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What is q-commerce? | Econsultancy
Ecommerce Trends

What is q-commerce? | Econsultancy

Fast delivery has always been part of a good retail customer experience, but now, a new wave of companies are making speed their USP.

Q-commerce, which stands for ‘quick commerce’ – also known as on-demand or rapid delivery – refers to companies that deliver goods (typically groceries) in under an hour, or as quickly as in 10 minutes.

According to Global Data’s report on q-commerce, the rise of these companies is being fuelled by changing consumer behaviour since the pandemic and rising expectations. There has also been a shift (or rather, shattering) in customer loyalty, with consumers more willing to buy from a range of online retailers.

Speaking at this week’s eCommerce Expo event, Managing Director of Shipstation, Andrew Norman, highlighted how quickly this change occurred.

“Actually in the early days of the pandemic, people became more relaxed” he said. “The Amazon ‘instant gratification’ effect was more relaxed, and people were more willing to wait.” However, as consumers became used to ordering online and competition within retail ramped up – the demand for fast delivery once again increased.

So, who are the big players in q-commerce, and who will succeed amid rising competition in the market?

Investment in q-commerce accelerates

Q-commerce is typically facilitated by ‘dark stores’ – fulfilment centres that are located in densely populated areas, to enable drivers to pick up and deliver stock super fast. Dark stores are not just a by-product of the pandemic – big retail brands like Walmart and Whole Foods have used the concept to improve fulfilment since before 2020 – while Deliveroo’s ‘dark kitchens’ provide a similar way for restaurants to get their food to customers, fast. 

However, dark stores have recently seen an uptick in investment. Glovo is one of the latest European examples. The Spanish company has partnered with real estate investment firm, Stoneweg, which is set to invest €100 million in buying warehouses that will be turned into Glovo dark stores. The sizeable investment was perhaps inevitable – the company has reported a growth rate of 300% year-on-year in 2019 and 2020.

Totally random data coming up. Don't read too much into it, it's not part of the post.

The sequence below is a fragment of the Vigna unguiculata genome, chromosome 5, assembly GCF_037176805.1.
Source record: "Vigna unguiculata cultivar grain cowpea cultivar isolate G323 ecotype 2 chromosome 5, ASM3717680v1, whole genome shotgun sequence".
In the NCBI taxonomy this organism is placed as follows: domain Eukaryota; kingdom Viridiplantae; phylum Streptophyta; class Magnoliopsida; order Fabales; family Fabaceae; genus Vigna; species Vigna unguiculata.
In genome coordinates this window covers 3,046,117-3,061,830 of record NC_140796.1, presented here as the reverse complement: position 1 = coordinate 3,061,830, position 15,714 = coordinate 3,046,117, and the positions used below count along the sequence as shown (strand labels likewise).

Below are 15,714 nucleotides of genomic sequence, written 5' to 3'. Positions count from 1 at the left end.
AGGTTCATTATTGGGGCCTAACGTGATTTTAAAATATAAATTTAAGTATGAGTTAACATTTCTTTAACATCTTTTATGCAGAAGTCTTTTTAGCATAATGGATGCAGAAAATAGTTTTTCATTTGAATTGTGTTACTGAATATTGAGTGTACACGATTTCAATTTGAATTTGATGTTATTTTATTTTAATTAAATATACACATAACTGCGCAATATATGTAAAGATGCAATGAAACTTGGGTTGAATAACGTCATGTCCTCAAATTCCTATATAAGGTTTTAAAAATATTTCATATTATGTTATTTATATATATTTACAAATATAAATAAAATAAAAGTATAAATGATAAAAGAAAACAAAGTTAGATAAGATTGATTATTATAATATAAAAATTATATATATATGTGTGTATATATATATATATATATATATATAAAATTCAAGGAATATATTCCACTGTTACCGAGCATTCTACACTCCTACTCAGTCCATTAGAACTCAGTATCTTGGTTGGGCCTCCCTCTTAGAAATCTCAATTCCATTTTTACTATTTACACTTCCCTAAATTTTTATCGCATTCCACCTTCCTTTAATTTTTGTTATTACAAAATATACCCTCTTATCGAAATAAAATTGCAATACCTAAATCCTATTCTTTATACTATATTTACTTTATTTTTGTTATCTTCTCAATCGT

Glovo is far from the only example, of course, with a wave of new companies seeing growth and subsequent investment in the past 18 months. PitchBook Data found that the rapid delivery grocery market has generated nearly $14 billion in funds since the start of the pandemic, with more investment occurring in the first three months of 2021 than the entirety of 2020.

At the top of the ladder is British company, Gorilla, which became the fastest ever unicorn brand earlier this year, having raised €245m in funding and bringing its valuation to $1bn just nine months after its launch. Other names such as Dija, Weezy, and Jiffy have also generated investment (and offer a similar service to Gorilla), making the European q-commerce market a competitive one. 

Big partnerships are happening

It’s not just new companies that are flooding the market. Big companies are similarly investing in q-commerce, with UK supermarkets either partnering with existing rapid delivery services or investing in their own operations – or both. Sainsbury’s, for example, partners with both Uber Eats and Deliveroo, and offers its own ‘Chop Chop’ rapid delivery service. If we needed more evidence that it is taking rapid delivery seriously, the supermarket recently re-launched its same-day delivery and click-and-collect services after pausing them during the pandemic.